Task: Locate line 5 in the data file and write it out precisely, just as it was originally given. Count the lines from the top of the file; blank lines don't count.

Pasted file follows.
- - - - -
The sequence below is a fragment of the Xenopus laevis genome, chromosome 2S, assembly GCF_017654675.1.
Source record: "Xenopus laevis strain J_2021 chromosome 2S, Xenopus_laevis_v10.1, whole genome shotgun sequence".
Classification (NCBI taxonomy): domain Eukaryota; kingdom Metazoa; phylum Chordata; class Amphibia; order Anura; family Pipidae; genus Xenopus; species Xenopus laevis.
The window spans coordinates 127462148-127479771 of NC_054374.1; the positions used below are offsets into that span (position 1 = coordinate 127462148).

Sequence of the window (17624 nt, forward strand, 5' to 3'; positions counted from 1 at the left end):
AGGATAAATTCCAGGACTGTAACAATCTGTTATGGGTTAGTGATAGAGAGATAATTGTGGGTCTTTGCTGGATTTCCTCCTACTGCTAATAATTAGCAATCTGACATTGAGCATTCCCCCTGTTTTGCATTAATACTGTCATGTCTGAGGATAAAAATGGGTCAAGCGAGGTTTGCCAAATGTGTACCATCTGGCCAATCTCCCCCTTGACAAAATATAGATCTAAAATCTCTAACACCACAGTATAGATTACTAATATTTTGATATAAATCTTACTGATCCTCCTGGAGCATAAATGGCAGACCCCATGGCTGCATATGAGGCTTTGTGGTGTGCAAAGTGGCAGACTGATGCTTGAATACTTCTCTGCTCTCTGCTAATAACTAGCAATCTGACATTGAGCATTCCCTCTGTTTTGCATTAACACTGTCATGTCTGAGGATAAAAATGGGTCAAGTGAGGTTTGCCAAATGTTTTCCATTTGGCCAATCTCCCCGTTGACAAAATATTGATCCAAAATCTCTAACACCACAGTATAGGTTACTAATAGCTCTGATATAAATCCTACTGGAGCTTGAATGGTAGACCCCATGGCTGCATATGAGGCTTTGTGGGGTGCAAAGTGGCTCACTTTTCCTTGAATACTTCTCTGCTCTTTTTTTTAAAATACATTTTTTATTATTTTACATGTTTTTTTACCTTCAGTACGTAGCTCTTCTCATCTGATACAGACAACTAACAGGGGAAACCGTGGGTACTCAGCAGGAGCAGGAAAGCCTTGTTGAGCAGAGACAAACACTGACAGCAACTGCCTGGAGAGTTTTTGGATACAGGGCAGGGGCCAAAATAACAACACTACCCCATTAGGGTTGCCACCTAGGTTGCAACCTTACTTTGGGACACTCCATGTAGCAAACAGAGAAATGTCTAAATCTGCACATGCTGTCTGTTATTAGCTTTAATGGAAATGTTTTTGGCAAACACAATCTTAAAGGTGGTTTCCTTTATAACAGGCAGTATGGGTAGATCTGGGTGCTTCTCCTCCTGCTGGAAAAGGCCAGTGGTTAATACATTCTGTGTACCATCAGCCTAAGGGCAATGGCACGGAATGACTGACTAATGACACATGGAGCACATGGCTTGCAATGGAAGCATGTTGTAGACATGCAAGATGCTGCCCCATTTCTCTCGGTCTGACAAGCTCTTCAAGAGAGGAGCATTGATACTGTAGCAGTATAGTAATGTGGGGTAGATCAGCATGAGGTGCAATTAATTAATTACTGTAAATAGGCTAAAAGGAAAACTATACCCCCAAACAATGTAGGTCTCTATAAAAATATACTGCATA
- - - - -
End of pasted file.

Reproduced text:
Sequence of the window (17624 nt, forward strand, 5' to 3'; positions counted from 1 at the left end):